Tolley’s toughness helps deliver victory for Toppers

Science Hill’s Bryson Tolley Photos by Robert Kell

Science Hill’s Bryson Tolley Photos by Robert Kell

By Trey Williams

Bryson Tolley’s toughness has long been apparent.

Science Hill’s two-sport standout led the Hilltoppers in tackles two seasons from his linebacker position. He did it this past season despite beginning the year with cracked ribs.

And Tolley tackled like a senior even when he was a sophomore, physically taking down Maryville ball-carriers in a manner that drew praise from Rebels coaches.

But the mental toughness of the Tennessee Tech football signee might’ve best been captured on the baseball diamond Monday at Daniel Boone’s Clarence Mabe Field.

Tolley was making his first career start on the mound in a do-or-die District 1-AAA tournament game against David Crockett. He said he probably hadn’t thrown more than 25-30 pitches since having Tommy John Surgery when he was 15 years old, and his total innings pitched this season prior to Monday’s elimination game was six.

Hilltoppers coach Ryan Edwards was hoping to get three innings out of Tolley. Instead, Tolley pitched a three-hitter.

In a surreal showcase of passion, Tolley cranked out a 109-pitch gem in a 10-2 victory that got Science Hill within a victory of a regional tournament berth.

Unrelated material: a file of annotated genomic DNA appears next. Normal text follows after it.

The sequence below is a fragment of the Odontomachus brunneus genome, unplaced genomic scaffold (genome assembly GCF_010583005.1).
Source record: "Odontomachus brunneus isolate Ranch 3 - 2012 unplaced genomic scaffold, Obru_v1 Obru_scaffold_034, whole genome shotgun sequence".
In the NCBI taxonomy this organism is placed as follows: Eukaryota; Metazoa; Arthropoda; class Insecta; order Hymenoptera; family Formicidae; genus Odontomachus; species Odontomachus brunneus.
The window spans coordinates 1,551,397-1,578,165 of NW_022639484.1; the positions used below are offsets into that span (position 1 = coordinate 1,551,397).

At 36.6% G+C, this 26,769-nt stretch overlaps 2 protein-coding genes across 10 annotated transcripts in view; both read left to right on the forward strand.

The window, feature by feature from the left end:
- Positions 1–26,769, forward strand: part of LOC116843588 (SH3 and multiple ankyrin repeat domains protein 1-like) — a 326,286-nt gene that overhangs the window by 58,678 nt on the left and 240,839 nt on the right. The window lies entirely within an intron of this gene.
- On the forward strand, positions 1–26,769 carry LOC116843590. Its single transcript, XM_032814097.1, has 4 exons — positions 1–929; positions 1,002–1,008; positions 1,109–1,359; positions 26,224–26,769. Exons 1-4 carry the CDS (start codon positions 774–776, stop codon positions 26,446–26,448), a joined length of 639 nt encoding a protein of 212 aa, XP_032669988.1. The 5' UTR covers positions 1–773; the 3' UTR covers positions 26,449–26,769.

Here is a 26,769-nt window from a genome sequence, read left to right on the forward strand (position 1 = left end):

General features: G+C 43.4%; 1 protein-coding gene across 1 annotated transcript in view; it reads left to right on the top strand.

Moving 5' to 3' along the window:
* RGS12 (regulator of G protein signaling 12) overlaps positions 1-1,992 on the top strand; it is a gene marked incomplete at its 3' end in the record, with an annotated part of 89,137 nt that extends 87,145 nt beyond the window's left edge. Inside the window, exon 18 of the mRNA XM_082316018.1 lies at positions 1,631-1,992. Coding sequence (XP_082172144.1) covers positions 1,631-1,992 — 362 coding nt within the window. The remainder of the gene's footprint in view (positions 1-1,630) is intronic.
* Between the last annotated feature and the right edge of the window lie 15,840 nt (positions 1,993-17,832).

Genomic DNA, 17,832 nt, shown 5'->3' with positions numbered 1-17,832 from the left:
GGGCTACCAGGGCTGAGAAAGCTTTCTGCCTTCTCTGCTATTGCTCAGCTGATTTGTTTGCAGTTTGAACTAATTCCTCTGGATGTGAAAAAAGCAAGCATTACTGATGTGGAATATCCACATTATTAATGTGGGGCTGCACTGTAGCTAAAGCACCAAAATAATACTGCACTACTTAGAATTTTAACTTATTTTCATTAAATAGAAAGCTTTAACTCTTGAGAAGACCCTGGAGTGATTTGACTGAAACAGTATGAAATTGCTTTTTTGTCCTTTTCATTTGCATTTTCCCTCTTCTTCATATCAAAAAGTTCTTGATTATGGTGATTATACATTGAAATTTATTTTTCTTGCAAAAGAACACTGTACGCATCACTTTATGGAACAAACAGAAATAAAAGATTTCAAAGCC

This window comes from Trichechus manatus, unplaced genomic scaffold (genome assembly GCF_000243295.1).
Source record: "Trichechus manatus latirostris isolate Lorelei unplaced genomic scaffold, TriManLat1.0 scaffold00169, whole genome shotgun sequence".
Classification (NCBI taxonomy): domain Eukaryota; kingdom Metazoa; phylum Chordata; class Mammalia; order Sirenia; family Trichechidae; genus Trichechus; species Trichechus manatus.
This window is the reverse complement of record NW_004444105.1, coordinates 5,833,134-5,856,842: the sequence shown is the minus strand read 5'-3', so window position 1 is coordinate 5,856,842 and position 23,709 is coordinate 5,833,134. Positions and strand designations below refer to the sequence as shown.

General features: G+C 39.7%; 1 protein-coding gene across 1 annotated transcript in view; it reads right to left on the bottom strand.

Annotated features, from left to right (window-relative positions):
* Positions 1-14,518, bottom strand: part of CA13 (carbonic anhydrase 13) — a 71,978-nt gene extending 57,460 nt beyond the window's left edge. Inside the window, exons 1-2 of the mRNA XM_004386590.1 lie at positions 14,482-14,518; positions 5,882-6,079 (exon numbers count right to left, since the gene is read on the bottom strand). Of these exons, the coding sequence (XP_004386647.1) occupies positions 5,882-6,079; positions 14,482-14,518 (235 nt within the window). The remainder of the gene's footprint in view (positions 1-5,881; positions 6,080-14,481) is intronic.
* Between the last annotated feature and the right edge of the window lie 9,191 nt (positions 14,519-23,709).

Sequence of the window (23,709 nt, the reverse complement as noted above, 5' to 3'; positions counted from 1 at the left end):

“I just told him yesterday, ‘Just give me whatever you can,’” Edwards said. “And I mean he felt good the whole time. So he gave us seven (innings). I mean he’s got the heart of a lion.”

Tolley got stronger as the game went along. Five of his 10 strikeouts came in the final two innings.

“Coming into the game I knew my arm usually gave out at about 25 or 30 pitches,” Tolley said. “So I tried to just stay relaxed, not try to overthrow it. And then once I got to the sixth inning, I mean, I could see the lights at the end of the tunnel, and that’s when I started throwing a little bit harder.”

Was it adrenaline generated by knowing his career could come to an end that fueled the stamina.

“I guess so; it’s crazy,” said Tolley, who couldn’t help but wonder if he could’ve potentially pitched similar outings before his career reached its twilight. “Obviously, I can look back now and say yes. But this is the first time that I’ve pitched where I haven’t thrown 30 pitches and my arm absolutely be killing me.

“I don’t know what to say. I don’t know why it’s not hurting. I mean right now it doesn’t hurt at all.”

David Crockett pitcher Devin Foster

David Crockett pitcher Devin Foster

Tolley appeared to be throwing at least in the mid-80s (mph), and his velocity surely peaked in the latter innings.

“He got his breaking ball going there in the middle innings,” Edwards said. “And that at least kept them off the fastball a little bit late. … He just pitched an excellent game.”

Tolley also went 2-for-4 at the plate and drove in two runs.

“It’s just crazy,” Tolley said. “I mean it’s like when you’re in the seventh and eighth grade, you go out there and throw seven innings and you hit the ball – it’s just a great feeling. And then coming out here, it just means so much more, finally getting back out there after I had Tommy John Surgery. Because honestly, I didn’t think I’d ever be able to throw a game like that again.